Native SpeciesSince first being discovered in North America in 2002, the Emerald Ash Borer (EAB) has killed millions of Ash trees throughout Ontario, and the Great Lakes States.  The EAB is known to attack both stressed and healthy Ash trees, and because it has no known enemies, there is no widely accepted treatment to control the population.  The results have been loss of habitat and food for other species, loss of urban and rural biodiversity, and a loss of valuable timber used for the production of furniture, buildings, and recreation.

Ash Trees were once a staple throughout municipalities because of their quick growing nature and adaptability along urban streets.  In some cases, it has been reported that Ash Trees have made up almost 20% of a municipality’s urban canopy.  This poses a serious threat as the removal of these trees has a negative impact on air quality, biodiversity, wildlife, as well as tourism, property value, and the quality of life within urban environments.

Replacements For Ash TreeBased on the degree of infestation and health, many ash trees are being removed to limit hazardous conditions and minimize the safety risk associated with these dead and declining trees.  In order to maintain the current number of trees, replacement plantings have begun in many areas.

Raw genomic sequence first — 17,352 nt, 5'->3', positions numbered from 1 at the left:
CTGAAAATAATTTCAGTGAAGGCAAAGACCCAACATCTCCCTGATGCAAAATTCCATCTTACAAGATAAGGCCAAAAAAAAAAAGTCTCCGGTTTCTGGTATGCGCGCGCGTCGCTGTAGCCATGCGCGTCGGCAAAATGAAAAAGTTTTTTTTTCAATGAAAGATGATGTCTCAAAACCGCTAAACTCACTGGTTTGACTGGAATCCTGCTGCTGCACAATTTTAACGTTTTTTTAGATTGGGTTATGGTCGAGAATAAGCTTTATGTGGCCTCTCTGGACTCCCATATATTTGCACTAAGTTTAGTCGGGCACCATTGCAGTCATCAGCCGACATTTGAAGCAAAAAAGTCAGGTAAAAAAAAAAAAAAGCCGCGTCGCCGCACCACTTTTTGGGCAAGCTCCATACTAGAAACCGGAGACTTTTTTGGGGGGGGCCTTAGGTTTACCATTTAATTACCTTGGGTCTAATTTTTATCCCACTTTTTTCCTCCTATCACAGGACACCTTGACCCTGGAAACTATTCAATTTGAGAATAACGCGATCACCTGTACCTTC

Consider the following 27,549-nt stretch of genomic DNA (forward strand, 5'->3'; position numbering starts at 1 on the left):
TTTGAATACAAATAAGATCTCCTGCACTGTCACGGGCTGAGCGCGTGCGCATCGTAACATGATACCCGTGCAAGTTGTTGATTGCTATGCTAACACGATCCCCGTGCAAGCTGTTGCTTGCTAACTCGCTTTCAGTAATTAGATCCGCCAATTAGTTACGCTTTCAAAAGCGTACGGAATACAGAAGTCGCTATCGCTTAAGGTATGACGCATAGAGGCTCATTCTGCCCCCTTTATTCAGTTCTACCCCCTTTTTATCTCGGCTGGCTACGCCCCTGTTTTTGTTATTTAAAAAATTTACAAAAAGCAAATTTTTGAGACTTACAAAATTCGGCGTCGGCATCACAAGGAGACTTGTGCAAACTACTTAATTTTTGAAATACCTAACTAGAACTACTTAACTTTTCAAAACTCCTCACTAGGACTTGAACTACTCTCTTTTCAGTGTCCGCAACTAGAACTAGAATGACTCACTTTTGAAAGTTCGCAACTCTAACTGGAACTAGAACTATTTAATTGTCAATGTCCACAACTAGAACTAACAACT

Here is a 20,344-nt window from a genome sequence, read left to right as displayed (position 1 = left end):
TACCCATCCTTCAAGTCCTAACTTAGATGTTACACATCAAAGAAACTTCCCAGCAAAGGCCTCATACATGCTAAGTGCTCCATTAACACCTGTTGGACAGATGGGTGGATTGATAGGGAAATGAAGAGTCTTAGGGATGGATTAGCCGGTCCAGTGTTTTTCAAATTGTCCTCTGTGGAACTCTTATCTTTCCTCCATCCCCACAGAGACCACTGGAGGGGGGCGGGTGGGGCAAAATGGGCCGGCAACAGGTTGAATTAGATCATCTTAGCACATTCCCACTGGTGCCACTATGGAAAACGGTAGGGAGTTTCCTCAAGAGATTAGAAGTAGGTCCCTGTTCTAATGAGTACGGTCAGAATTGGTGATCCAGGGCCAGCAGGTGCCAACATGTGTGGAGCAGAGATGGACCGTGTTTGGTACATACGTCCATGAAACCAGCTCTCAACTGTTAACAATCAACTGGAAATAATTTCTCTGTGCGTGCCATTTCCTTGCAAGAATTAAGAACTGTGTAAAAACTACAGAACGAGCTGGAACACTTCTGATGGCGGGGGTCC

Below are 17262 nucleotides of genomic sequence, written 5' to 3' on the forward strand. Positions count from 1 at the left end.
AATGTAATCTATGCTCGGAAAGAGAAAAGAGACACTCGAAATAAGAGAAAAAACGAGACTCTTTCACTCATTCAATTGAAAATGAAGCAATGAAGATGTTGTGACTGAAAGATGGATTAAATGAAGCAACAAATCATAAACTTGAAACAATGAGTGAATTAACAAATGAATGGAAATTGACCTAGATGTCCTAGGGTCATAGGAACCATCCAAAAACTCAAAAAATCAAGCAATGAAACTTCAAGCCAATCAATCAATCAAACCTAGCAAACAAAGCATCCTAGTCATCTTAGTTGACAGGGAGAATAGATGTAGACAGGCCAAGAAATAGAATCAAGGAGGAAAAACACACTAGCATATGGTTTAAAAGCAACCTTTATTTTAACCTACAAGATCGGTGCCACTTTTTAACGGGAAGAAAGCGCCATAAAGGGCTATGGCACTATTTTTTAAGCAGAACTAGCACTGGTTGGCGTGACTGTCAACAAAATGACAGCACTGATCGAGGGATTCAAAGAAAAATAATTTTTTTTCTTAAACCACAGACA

St. Williams Nursery & Ecology Centre offers many alternatives that would be ideal to replace Ash trees that need to be removed as a result of EAB.  When selecting a replacement species, it is important to consider soil type and quantity, its ability to work with the surroundings, as well as the requirements for pollution and salt tolerance.  We encourage you to please contact us to discuss your needs so that we can assist you in finding an ideal alternative.

Species to consider:

Larger Trees

  • American Basswood (Tilia Americana)
  • Black Gum (Nyssa sylvatica)
  • Chinquapin Oak (Quercus muehlenbergii)
  • Common Hackberry (Celtis occidentalis)
  • Kentucky Coffee Tree (Gymnocladus dioicus)
  • Pin Cherry (Prunus pensylvanica)
  • Pin Oak (Quercus palustris)
  • Red Maple (Acer rubrum)

Small Trees & Shrubs

  • Redbud (Cercis canadensis)
  • Serviceberry (Amelanchier arborea, humilis)
  • Wild Crabapple (Malus coronaria)

Species for larger areas/parks

  • Bur Oak (Quercus macrocarpa)
  • Freeman Maple (Acer X freemani)
  • Tulip Tree (Liriodendron tulipfera)

If you are working to replace Ash Trees in your community please contact us today to discuss the best solution to fit your planting needs.  Call us toll free at 1 866 640 8733 or email info@stwilliamsnursery.com.

 

Many Native Species Offer Suitable Replacements For Ash Tree
Tagged on: